Before the beginning of the 19th century, the future was only rarely portrayed as a very different place from the present. The social order, like the natural order, was supposed to be static, with everything in its proper place: as it had been, so it would be. When Sir Isaac Newton thought about the future, he worried about the exact date of Armageddon, not about how his science might change the world. Even Enlightenment revolutionaries usually argued that what they were doing was restoring the proper order of things, not creating a new world order.
It was only around the beginning of the 1800s, as new attitudes towards progress, shaped by the relationship between technology and society, started coming together, that people started thinking about the future as a different place, or an undiscovered country – an idea that seems so familiar to us now that we often forget how peculiar it actually is.
The new technology of electricity seemed to be made for futuristic speculation. At exhibition halls in London, such as the Adelaide Gallery or the Royal Polytechnic Institution, early Victorians could marvel at electrical engines that promised to transform travel. Inventors boasted that ‘half a barrel of blue vitriol [copper sulphate] and a hogshead or two of water, would send a ship from New York to Liverpool’. People went to these places to see the future made out of the present: when Edgar Allen Poe in 1844 set out to fool the New York Sun’s readers that a balloon flight had just made it across the Atlantic, he made sure to tell them that the equipment used had been ‘put in action at the Adelaide Gallery’.
Bringing the future home, Alfred Smee, then surgeon to the Bank of England, told readers of his Elements of Electro-Metallurgy (1841) how they would ‘enter a room by a door having finger plates of the most costly device, made by the agency of the electric fluid’. The walls would be ‘covered with engravings, printed from plates originally etched by galvanism’, and at dinner ‘the plates may have devices given by electrotype engravings, and his salt spoons gilt by the galvanic fluid’. It was becoming impossible to talk about electricity at all without talking about the future.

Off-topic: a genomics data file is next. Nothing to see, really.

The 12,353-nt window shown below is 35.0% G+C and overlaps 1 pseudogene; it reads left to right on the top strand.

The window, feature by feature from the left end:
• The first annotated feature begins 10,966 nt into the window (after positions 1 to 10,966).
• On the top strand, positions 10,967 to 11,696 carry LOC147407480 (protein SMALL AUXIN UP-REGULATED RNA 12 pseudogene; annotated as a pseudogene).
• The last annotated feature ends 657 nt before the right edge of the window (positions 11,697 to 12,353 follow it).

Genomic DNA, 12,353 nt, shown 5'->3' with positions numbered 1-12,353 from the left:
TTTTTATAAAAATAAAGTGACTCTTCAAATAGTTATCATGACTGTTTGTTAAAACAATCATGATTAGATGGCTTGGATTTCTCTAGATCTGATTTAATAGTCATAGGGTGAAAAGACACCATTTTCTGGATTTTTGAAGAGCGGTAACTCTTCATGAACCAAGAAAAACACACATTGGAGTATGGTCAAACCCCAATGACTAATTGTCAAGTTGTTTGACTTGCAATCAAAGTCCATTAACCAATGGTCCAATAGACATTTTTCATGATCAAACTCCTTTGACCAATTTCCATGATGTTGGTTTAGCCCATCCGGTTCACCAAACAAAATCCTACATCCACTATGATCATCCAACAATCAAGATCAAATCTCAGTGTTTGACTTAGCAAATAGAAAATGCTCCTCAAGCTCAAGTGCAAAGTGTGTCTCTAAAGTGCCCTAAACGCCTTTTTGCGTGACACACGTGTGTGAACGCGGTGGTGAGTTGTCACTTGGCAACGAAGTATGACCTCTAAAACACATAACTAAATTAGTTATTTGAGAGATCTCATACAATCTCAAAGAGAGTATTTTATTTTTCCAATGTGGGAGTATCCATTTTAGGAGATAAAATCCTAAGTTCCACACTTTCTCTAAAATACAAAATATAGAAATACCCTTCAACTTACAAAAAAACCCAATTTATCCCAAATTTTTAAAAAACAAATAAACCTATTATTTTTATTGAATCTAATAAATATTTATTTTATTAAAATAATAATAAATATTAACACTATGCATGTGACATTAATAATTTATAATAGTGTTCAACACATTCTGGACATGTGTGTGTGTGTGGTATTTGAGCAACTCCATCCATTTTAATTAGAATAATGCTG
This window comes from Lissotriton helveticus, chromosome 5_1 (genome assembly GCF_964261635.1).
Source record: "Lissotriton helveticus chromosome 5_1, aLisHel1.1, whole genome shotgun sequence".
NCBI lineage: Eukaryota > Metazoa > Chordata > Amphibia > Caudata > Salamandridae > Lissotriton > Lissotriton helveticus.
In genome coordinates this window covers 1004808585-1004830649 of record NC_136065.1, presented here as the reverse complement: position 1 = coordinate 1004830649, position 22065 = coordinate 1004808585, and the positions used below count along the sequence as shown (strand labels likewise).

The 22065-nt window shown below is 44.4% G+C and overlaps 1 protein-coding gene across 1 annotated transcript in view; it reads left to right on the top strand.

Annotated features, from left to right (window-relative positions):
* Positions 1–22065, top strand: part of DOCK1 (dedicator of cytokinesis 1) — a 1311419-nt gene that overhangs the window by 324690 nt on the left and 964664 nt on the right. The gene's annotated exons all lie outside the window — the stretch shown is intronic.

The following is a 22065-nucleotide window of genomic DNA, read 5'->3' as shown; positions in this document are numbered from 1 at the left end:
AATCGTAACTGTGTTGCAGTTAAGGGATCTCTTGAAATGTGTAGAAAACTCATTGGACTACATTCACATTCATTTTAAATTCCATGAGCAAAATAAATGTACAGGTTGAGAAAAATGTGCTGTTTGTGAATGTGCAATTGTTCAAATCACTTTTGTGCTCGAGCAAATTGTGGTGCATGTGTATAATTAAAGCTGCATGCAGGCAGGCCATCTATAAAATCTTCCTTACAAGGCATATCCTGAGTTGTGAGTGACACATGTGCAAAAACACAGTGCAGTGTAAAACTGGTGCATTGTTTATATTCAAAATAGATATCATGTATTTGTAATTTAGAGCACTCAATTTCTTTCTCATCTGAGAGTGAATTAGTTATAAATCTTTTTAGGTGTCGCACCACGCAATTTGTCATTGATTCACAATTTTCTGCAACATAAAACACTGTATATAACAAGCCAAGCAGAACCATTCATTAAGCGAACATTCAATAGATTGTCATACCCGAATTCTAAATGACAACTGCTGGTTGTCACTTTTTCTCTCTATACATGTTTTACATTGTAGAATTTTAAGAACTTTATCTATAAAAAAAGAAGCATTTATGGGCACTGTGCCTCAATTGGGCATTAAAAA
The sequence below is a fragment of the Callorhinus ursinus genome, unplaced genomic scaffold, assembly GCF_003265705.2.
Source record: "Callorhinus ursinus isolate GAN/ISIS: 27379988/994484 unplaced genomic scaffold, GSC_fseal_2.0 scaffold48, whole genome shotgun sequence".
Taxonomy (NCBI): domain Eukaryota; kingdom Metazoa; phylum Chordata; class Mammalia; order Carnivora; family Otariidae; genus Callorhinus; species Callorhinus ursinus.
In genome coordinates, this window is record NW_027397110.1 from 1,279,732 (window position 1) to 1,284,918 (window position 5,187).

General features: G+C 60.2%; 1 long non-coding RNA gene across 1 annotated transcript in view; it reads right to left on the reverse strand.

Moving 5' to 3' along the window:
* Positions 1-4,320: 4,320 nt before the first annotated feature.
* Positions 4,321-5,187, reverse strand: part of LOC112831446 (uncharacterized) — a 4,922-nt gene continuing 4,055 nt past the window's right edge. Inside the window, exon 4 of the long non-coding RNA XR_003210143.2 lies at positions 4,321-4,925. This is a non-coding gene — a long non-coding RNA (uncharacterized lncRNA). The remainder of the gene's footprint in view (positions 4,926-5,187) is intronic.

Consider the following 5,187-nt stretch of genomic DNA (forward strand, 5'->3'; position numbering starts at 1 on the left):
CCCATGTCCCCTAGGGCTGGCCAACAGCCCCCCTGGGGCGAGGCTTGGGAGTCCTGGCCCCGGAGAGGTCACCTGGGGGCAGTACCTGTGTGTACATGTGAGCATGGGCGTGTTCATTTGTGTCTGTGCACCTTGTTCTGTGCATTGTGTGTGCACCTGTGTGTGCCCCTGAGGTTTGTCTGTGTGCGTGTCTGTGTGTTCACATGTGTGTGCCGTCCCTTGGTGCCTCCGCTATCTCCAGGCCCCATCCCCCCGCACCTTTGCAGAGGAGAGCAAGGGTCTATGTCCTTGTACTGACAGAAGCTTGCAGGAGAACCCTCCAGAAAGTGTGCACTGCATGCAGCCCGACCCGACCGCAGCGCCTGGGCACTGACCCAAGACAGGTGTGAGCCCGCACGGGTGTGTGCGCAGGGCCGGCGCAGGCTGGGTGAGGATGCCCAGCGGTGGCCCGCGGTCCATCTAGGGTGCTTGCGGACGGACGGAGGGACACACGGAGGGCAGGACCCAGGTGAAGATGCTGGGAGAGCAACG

A few decades earlier, there was a particular vogue for satirical prints with titles such as ‘March of Intellect’. The details varied, but all such caricatures portrayed essentially the same scene. Their landscape was dotted with an assortment of futuristic machines. Steam engines shaped like horses belched black smoke as they carried passengers on their backs or dragged coaches along railroads. Street vendors roasted whole oxen on mechanical, steam-powered spits. The skies were full of balloons and dirigibles, or flying contraptions driven by furiously pedalling gentlemen (and the occasional lady). My favourite, the aforementioned 1829 work by William Heath, features an enormous pipe, labelled ‘Grand Vacuum Tube Company: Direct to Bengal’. The conceit was that the hapless passengers would go in at one end and be whisked by vacuum halfway round the world to the far reaches of England’s growing empire.
This was satire, of course, not prophecy. The cartoons illustrated how limited a grip on reality the promoters of technological progress actually had. But for satire to work, its target needs to be familiar to the audience. The popularity of these caricatures speaks to the sudden pervasiveness of this new way of thinking about the future as the product of technological innovation. That a common response to this way of thinking was ridicule suggests just how uncomfortable and jarring it was, nonetheless, to many people. These cartoons might look like prehistoric steampunk from our lofty 21st century vantage point, but it’s worth remembering that early 19th century satirists did not really have to tweak reality that much to generate these fantasies.
Even the baroque-seeming vacuum-powered propulsion system had a basis in contemporary plans for pneumatic railways that worked along such principles. This seems to be the case for futuristic speculation more generally. All our futures tend to be made up out of bits and pieces of our present.
Adapted from https://aeon.co/essays/how-the-victorians-invented-the-future-for-us